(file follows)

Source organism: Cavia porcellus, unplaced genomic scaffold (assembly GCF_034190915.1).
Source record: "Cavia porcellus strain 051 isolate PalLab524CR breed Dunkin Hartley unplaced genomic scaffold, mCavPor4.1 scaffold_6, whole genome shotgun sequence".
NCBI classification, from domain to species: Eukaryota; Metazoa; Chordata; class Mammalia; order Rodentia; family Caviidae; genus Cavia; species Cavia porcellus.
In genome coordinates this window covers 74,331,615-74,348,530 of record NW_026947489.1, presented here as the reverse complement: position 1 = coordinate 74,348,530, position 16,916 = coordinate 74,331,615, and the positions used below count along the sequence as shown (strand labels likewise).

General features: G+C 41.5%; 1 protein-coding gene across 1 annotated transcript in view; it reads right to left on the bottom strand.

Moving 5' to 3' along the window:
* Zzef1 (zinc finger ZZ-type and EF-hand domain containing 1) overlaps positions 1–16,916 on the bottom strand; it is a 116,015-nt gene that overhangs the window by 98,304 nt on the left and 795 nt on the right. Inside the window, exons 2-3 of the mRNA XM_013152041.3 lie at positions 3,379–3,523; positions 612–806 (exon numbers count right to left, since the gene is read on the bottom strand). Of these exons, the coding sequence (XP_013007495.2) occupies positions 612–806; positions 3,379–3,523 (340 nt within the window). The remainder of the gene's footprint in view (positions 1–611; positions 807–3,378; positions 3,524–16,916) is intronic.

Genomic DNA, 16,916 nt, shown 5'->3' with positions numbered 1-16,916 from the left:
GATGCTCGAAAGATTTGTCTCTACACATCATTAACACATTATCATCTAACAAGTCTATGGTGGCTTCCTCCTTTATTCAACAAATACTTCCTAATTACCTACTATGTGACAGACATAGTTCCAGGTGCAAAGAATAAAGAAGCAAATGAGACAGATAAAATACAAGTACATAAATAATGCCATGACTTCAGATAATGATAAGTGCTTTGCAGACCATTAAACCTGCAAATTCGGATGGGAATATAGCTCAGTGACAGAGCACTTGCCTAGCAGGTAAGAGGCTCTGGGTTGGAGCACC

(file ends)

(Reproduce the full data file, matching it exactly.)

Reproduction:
Source organism: Cavia porcellus, unplaced genomic scaffold (assembly GCF_034190915.1).
Source record: "Cavia porcellus strain 051 isolate PalLab524CR breed Dunkin Hartley unplaced genomic scaffold, mCavPor4.1 scaffold_6, whole genome shotgun sequence".
NCBI classification, from domain to species: Eukaryota; Metazoa; Chordata; class Mammalia; order Rodentia; family Caviidae; genus Cavia; species Cavia porcellus.
In genome coordinates this window covers 74,331,615-74,348,530 of record NW_026947489.1, presented here as the reverse complement: position 1 = coordinate 74,348,530, position 16,916 = coordinate 74,331,615, and the positions used below count along the sequence as shown (strand labels likewise).

General features: G+C 41.5%; 1 protein-coding gene across 1 annotated transcript in view; it reads right to left on the bottom strand.

Moving 5' to 3' along the window:
* Zzef1 (zinc finger ZZ-type and EF-hand domain containing 1) overlaps positions 1–16,916 on the bottom strand; it is a 116,015-nt gene that overhangs the window by 98,304 nt on the left and 795 nt on the right. Inside the window, exons 2-3 of the mRNA XM_013152041.3 lie at positions 3,379–3,523; positions 612–806 (exon numbers count right to left, since the gene is read on the bottom strand). Of these exons, the coding sequence (XP_013007495.2) occupies positions 612–806; positions 3,379–3,523 (340 nt within the window). The remainder of the gene's footprint in view (positions 1–611; positions 807–3,378; positions 3,524–16,916) is intronic.

Genomic DNA, 16,916 nt, shown 5'->3' with positions numbered 1-16,916 from the left:
GATGCTCGAAAGATTTGTCTCTACACATCATTAACACATTATCATCTAACAAGTCTATGGTGGCTTCCTCCTTTATTCAACAAATACTTCCTAATTACCTACTATGTGACAGACATAGTTCCAGGTGCAAAGAATAAAGAAGCAAATGAGACAGATAAAATACAAGTACATAAATAATGCCATGACTTCAGATAATGATAAGTGCTTTGCAGACCATTAAACCTGCAAATTCGGATGGGAATATAGCTCAGTGACAGAGCACTTGCCTAGCAGGTAAGAGGCTCTGGGTTGGAGCACC